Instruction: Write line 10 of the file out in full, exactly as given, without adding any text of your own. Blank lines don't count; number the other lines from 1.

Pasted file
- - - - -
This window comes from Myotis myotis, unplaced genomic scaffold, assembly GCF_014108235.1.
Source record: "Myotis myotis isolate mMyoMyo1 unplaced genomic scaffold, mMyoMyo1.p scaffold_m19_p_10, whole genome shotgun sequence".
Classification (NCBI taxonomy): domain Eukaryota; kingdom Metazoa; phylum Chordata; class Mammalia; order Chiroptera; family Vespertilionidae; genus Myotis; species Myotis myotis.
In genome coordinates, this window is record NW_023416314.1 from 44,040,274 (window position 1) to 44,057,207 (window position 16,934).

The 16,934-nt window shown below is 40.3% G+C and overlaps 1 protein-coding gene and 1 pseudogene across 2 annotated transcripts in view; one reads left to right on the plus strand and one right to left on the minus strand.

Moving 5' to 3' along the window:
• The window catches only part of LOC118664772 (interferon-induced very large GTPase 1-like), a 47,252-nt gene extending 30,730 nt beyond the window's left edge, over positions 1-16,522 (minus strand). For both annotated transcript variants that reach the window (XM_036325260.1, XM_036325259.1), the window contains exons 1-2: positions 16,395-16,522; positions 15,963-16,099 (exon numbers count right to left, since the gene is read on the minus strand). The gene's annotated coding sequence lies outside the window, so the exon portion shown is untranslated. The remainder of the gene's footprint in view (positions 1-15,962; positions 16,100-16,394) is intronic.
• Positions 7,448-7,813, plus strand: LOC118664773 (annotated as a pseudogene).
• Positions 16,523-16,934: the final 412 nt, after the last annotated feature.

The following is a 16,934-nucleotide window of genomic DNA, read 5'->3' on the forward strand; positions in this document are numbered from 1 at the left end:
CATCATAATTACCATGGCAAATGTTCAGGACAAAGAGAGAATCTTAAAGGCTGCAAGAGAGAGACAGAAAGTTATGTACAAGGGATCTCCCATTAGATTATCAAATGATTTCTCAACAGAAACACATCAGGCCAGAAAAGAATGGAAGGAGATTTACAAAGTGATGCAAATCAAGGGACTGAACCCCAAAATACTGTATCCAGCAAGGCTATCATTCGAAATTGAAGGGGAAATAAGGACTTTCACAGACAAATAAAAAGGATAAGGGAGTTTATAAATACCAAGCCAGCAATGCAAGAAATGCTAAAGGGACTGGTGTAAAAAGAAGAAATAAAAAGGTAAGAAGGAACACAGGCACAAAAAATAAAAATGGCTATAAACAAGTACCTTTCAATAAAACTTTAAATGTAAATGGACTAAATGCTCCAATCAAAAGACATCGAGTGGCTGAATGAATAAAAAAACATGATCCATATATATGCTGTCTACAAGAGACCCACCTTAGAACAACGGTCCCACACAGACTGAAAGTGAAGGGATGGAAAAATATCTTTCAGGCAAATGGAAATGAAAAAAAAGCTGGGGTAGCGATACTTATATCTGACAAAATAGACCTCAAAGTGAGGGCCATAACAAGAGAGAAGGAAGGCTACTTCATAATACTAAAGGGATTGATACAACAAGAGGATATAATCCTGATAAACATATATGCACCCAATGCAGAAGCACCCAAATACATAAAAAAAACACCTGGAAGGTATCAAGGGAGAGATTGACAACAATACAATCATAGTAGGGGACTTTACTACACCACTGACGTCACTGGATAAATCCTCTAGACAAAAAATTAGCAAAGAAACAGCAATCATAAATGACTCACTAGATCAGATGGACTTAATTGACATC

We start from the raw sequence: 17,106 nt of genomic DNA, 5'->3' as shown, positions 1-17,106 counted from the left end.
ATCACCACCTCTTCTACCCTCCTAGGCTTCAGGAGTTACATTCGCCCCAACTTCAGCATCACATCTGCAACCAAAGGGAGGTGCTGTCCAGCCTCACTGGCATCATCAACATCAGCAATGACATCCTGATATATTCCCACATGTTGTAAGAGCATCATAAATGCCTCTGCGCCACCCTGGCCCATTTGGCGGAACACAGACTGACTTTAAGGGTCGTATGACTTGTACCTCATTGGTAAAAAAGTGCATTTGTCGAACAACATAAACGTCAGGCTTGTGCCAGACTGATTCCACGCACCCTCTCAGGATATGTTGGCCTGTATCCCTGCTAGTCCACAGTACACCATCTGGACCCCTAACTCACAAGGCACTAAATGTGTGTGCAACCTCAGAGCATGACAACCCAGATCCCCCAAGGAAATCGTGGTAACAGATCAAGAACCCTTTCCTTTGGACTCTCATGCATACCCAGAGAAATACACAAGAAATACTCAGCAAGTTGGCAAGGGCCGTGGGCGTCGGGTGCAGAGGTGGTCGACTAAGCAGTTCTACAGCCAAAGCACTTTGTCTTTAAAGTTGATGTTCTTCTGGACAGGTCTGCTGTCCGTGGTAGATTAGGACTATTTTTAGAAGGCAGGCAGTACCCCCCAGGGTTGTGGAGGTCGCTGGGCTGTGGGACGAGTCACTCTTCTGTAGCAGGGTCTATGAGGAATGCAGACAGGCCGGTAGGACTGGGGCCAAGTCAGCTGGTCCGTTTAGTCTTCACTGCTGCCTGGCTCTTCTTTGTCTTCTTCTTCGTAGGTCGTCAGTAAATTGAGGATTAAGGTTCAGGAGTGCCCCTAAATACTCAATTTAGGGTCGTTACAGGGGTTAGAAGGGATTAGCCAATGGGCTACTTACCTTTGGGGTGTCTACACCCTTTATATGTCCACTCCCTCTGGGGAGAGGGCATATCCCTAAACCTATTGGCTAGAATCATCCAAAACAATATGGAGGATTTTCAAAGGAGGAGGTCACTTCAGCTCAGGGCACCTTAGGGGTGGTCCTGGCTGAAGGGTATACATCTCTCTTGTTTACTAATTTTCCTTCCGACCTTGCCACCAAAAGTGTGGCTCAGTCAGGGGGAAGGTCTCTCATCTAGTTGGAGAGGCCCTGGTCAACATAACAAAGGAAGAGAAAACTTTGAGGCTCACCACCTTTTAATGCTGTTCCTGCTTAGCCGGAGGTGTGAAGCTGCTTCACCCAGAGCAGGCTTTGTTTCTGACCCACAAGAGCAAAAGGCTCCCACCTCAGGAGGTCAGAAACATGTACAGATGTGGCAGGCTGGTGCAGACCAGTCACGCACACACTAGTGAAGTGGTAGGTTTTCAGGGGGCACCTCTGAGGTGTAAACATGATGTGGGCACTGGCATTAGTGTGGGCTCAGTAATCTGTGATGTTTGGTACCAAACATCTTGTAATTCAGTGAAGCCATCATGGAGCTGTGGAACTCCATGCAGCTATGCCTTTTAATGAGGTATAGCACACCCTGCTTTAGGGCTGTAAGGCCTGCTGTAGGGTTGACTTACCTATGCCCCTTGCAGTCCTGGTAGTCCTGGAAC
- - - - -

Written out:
The following is a 16,934-nucleotide window of genomic DNA, read 5'->3' on the forward strand; positions in this document are numbered from 1 at the left end: